The tax exemption is meant for small start-ups as the paid up capital and the share premium of the beneficiary start-up cannot exceed Rs10 crores after the share issue. Photo: Mint
The tax exemption is meant for small start-ups as the paid up capital and the share premium of the beneficiary start-up cannot exceed Rs10 crores after the share issue. Photo: Mint

Start-ups spared of tax on angel investment above fair valuation

The notification said start-ups approved by an inter-ministerial panel are exempted from the tax which is levied on firms issuing shares to investors above their fair value, treating it as income from other sources

New Delhi: The Income Tax Department has exempted from tax the investments that small start-ups receive from angel investors above their fair valuation.

A notification from the department dated 24 May said start-ups approved by an inter-ministerial panel are exempted from the tax which is levied on companies issuing shares to investors above their fair value, treating it as income from other sources.

To be sure, this exemption is already available to investments from registered venture capital funds (VCFs) and foreign investors and the latest notification extends it to angel investors—typically, high net worth individuals—too subject to riders specified in an 11 April notification issued by the Department of Industrial Policy and Promotion (DIPP).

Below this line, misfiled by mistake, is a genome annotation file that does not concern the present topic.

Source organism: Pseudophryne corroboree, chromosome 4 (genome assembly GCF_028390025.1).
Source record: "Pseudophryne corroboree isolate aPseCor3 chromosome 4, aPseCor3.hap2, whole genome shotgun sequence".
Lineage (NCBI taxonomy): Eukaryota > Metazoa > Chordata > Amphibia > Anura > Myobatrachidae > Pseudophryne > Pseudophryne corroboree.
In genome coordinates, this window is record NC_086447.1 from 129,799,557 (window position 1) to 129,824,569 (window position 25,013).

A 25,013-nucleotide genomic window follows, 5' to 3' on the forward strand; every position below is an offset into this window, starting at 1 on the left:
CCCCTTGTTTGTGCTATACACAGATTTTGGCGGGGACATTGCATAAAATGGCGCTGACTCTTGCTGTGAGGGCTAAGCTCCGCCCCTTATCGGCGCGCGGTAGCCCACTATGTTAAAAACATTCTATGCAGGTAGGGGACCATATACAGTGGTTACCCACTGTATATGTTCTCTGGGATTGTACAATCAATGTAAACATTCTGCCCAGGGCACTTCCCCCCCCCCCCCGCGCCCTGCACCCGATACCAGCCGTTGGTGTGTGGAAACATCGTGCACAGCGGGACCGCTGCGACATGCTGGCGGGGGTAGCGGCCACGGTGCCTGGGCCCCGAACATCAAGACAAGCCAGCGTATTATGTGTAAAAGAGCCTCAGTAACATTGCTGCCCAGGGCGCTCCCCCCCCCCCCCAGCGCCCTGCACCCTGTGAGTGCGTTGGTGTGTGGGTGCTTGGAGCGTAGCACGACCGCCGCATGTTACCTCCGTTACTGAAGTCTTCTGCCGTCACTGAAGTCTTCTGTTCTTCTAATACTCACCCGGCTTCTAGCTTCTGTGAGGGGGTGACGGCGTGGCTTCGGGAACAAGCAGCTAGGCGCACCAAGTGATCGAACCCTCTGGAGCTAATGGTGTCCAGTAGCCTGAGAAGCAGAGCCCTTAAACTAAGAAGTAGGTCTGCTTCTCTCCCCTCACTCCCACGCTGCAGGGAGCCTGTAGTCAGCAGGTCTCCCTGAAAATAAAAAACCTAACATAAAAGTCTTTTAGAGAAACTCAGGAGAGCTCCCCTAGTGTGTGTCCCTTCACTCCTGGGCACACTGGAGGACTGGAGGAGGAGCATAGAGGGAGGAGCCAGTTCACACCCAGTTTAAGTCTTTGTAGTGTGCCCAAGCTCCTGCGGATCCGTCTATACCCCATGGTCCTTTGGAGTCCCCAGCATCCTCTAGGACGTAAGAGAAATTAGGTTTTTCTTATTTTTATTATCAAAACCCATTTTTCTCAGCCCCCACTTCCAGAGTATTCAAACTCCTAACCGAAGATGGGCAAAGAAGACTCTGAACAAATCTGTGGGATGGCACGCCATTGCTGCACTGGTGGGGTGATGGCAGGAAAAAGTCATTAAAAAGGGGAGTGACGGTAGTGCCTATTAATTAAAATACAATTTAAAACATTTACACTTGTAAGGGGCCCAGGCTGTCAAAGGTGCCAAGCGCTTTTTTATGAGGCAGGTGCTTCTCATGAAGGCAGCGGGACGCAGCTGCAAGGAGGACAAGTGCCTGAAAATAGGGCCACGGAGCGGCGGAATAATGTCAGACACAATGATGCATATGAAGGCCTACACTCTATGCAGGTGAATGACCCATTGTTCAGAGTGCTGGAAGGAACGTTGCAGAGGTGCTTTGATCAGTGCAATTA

The riders specify that the exemption is meant for small start-ups as the paid up capital and the share premium of the beneficiary start-up cannot exceed Rs10 crores after the share issue. Also, the angel investor should have had Rs25 lakh average income in the preceding three years or Rs2 crore net worth at the end of the previous financial year. Matured start-ups issuing shares to angel investors at a price above their fair value will continue to attract tax, explained Amit Maheshwari, partner, Ashok Maheshwary and Associates LLP.

Separately, the tax department also notified a change in rules to exclude chartered accountants as eligible valuers for assessing the fair valuation of the enterprise, leaving the task exclusively to merchant banks. This is likely to irk chartered accountants. The provision to tax the premium received by companies in excess of fair valuation is meant to curb corruption as this has been the standard practice among corrupt politicians to accept bribe. Exemption to this rule has been given to start-ups to prevent it from adversely affecting the financing requirement of genuine start-ups.

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